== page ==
The effects of changing artificial cerebrospinal fluid glucose concentration on dopamine neurotransmission in the nucleus accumbens

UNCG Author/Contributor (non-UNCG co-authors, if there are any, appear on document)
Marianne Hurtado-Córsico (Creator)
The University of North Carolina at Greensboro (UNCG )
Web Site:
Steven Fordahl

Abstract: Studies have revealed that diets high in saturated fats are linked to alterations in the dopaminergic reward system that ultimately impede normal satiety signals responsible for regulating homeostatic food intake. High saturated fat (HF) consumption has also been shown to play a role in the development of a metabolic syndrome-like phenotype characterized by weight gain, insulin resistance and chronic inflammation. Further, long-term intake of a high saturated fat diet diminishes dopamine release and reuptake and impairs dopamine receptor signaling in the nucleus accumbens (NAc), which could result in overeating as a means of stimulating the dopamine pathway. The specific physiological mechanisms by which HF intake blunts dopamine neurotransmission to influence food behaviors have not been fully characterized. However, one such aspect could involve dopaminergic neuronal responses to glucose, given that neurons of the NAc have been characterized as glucose-responsive. Moreover, previous data from our lab revealed that metabolic state (as dictated by a 12-h fast) could impact synaptic control of dopamine. We therefore sought to determine whether a HF diet, in contrast to a standard low fat (LF) diet, would differentially alter dopamine neurotransmission in the NAc in response to changes in glucose concentrations and whether changes were noticeably different between NAc subregions. Results presented herein suggest that in HF animals, neuronal energy requirements for energetically demanding phasic release in the NAc core are being met by other substrates other than glucose. Moreover, enhanced tonic and phasic release in the core of LF males but not HF could indicate decreased sensitivity of glucose-responsive neurons in HF animals. Noticeable differences in treatment effect between males and females are also suggestive of sex-based differences in metabolic circuitry and energy balance, as well as alterations in estrus cycling in females due to consumption of a HF diet. Lastly, we report higher baseline dopamine release in the NAc core compared to the shell, as well as enhancements in phasic release after exposure to hypoglycemic conditions that intimate a negative energy state might prime reward-seeking behaviors in the core by preferentially enhancing phasic dopamine release. Overall, negative energy states could promote increased food-seeking and hyperphagia resulting from changes in dopamine neurotransmission within NAc subregions. Ultimately, given that food intake relies on an elaborate interplay of signaling mechanisms and other stimuli, further evaluation of changes in feeding behavior resulting from alterations in dopamine neurotransmission in the NAc are warranted, particularly in relation to metabolic states.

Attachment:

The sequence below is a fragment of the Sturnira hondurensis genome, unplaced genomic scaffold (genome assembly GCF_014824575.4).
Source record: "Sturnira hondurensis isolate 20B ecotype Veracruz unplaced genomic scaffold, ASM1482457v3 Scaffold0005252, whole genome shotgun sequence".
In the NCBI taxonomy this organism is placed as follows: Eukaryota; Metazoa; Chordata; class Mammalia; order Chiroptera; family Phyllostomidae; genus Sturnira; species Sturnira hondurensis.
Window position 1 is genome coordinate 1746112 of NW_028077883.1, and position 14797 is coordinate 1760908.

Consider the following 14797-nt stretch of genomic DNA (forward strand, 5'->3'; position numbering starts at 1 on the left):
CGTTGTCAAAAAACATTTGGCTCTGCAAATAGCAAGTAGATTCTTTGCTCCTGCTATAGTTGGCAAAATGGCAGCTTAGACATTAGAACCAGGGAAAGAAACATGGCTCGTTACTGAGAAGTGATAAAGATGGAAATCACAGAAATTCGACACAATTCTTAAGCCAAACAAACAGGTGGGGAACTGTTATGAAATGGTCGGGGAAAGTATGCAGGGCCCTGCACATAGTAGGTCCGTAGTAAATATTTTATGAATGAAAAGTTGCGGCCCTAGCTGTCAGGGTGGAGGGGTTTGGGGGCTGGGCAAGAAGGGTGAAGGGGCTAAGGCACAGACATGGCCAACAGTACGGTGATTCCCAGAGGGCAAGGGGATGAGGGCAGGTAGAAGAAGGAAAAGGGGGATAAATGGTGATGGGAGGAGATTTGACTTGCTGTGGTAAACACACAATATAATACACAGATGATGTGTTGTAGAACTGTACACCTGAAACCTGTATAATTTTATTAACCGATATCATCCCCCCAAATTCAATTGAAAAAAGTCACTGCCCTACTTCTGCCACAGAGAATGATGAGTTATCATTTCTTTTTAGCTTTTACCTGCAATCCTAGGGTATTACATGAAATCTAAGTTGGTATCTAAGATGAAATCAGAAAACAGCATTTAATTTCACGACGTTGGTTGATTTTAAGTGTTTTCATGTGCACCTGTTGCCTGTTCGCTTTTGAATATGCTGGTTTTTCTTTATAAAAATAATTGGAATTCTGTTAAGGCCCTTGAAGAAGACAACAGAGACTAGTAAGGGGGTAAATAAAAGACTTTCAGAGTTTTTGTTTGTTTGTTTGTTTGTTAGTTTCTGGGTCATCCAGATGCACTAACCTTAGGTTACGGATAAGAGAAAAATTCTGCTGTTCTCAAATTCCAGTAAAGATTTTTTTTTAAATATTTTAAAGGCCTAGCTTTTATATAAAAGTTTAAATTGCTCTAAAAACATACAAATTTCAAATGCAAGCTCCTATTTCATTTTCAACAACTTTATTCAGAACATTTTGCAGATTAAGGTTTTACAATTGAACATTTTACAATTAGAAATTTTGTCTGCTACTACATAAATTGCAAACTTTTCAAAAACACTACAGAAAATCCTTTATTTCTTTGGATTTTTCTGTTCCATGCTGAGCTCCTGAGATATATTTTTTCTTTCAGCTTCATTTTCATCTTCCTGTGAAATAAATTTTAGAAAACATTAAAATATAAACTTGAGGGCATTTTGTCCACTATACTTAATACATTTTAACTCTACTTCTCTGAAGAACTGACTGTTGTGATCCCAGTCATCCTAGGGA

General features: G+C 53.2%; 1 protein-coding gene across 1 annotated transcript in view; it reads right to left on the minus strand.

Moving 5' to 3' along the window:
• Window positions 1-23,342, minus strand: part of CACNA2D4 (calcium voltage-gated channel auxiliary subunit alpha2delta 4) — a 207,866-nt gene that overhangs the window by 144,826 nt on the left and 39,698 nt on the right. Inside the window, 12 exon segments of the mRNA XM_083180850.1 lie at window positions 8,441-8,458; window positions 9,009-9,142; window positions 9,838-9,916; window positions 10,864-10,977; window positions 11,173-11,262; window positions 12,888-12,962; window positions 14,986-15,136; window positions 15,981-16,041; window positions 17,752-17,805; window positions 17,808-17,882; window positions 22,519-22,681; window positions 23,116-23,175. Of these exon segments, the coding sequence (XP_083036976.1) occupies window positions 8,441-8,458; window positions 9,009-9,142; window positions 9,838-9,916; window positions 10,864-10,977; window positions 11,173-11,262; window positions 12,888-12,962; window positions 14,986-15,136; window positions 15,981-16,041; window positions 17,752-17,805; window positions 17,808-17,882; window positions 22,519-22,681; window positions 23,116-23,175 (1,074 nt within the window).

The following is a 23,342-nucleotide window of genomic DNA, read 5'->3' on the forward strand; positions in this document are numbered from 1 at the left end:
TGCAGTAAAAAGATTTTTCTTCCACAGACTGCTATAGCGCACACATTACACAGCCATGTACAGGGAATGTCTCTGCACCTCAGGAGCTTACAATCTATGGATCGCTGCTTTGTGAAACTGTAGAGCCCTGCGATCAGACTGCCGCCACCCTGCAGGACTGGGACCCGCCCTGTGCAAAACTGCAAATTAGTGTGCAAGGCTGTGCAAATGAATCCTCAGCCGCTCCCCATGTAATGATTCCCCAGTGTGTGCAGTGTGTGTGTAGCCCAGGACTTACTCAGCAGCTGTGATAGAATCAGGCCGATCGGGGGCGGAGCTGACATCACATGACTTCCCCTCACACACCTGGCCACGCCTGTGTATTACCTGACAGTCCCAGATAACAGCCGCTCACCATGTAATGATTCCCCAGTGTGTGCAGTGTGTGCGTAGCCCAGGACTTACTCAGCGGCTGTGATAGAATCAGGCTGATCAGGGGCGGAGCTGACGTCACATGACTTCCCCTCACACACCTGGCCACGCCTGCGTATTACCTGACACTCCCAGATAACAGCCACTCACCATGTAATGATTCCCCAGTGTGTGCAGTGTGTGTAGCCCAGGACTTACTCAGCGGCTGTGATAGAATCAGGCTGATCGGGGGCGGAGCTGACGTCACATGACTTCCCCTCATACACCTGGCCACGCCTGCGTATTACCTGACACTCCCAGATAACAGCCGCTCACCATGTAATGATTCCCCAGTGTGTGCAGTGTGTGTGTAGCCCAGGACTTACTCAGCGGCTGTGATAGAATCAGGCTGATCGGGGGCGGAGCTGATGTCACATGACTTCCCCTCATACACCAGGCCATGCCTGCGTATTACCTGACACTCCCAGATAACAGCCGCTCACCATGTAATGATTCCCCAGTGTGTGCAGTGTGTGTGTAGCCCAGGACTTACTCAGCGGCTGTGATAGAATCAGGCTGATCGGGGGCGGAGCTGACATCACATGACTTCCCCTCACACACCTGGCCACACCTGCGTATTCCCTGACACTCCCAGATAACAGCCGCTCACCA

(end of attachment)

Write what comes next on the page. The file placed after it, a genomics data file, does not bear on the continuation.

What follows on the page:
Additional Information

Language: English
Date: 2023
Dopamine neurochemistry, Food intake, HF diet, Nucleus accumbens, Obesity, Reward
Blood glucose
Cerebrospinal fluid
Dopaminergic neurons
Nucleus accumbens

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